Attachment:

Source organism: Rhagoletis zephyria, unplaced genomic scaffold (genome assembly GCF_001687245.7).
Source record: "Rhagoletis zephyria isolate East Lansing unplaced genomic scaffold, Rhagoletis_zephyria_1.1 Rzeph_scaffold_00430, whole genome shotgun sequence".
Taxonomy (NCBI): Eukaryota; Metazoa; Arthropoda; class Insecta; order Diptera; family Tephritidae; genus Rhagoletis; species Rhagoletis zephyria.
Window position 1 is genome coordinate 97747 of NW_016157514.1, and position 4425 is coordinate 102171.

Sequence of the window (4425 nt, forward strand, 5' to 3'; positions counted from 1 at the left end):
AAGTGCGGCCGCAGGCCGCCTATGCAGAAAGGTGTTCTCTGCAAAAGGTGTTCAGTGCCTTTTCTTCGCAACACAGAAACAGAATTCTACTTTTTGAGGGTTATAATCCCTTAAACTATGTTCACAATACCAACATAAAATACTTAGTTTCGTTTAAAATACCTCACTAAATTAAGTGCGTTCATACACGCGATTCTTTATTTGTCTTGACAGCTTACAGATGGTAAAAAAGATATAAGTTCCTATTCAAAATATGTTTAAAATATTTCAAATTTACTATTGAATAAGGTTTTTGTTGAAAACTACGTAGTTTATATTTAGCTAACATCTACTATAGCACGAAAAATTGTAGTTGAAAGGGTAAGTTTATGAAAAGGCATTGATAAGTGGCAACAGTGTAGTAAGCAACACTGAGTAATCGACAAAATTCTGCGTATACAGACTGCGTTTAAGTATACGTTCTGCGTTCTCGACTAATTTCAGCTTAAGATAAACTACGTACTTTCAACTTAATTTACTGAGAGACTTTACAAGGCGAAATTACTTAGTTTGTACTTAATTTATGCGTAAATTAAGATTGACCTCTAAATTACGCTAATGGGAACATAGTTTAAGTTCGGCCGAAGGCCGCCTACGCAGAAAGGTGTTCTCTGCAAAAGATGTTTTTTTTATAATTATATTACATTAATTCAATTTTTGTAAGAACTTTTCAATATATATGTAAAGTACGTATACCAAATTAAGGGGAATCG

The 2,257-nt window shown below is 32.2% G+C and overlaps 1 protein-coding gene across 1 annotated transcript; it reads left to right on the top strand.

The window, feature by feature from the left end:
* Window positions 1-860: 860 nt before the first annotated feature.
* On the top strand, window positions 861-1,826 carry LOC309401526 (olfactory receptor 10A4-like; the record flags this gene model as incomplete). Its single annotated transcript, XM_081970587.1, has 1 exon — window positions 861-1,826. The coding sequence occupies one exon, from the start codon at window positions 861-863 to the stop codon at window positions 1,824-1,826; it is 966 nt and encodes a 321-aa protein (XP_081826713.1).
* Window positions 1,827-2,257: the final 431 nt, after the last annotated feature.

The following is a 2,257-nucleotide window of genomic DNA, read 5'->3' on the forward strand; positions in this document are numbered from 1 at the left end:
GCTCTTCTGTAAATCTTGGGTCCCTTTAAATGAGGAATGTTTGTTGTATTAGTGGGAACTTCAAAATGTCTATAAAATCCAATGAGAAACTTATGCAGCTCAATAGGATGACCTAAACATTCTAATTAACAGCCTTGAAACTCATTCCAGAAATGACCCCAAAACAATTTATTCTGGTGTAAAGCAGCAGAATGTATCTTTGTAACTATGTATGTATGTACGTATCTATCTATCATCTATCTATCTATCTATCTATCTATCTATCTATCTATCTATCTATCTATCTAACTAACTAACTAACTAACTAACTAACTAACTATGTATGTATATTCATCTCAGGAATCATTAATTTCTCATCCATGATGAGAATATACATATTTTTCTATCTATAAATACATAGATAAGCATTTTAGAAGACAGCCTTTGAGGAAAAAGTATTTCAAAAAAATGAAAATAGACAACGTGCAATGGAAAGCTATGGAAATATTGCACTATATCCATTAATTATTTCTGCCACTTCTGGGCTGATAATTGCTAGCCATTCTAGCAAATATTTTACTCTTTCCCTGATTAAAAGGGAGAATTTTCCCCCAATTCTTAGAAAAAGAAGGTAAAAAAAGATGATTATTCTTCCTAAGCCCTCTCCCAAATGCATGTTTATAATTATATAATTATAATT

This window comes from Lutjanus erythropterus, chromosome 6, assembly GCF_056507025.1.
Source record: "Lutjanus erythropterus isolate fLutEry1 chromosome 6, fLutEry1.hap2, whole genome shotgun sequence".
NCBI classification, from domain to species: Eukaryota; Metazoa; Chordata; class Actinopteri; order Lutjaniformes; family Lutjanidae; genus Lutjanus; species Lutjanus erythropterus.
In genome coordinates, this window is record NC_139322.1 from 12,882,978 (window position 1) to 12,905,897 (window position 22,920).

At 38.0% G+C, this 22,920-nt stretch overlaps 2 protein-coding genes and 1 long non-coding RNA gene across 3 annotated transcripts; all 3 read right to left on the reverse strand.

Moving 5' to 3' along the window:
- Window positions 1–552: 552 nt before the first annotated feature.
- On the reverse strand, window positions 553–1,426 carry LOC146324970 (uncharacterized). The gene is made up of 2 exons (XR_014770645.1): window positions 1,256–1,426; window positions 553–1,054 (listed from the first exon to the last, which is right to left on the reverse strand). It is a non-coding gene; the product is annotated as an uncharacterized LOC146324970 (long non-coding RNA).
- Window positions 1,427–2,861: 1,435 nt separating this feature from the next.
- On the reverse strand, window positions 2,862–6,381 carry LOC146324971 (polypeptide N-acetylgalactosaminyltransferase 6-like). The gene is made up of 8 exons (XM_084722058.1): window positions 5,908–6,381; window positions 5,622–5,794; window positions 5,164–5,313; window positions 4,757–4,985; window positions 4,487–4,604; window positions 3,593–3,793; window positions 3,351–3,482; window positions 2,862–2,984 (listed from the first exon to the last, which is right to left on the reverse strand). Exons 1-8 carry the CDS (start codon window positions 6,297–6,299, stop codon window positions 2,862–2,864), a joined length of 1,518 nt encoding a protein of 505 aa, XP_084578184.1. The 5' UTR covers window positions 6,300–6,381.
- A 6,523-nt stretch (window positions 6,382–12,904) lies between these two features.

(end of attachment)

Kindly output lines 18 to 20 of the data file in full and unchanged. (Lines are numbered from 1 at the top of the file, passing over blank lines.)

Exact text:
At 38.0% G+C, this 22,920-nt stretch overlaps 2 protein-coding genes and 1 long non-coding RNA gene across 3 annotated transcripts; all 3 read right to left on the reverse strand.

Moving 5' to 3' along the window:
- Window positions 1–552: 552 nt before the first annotated feature.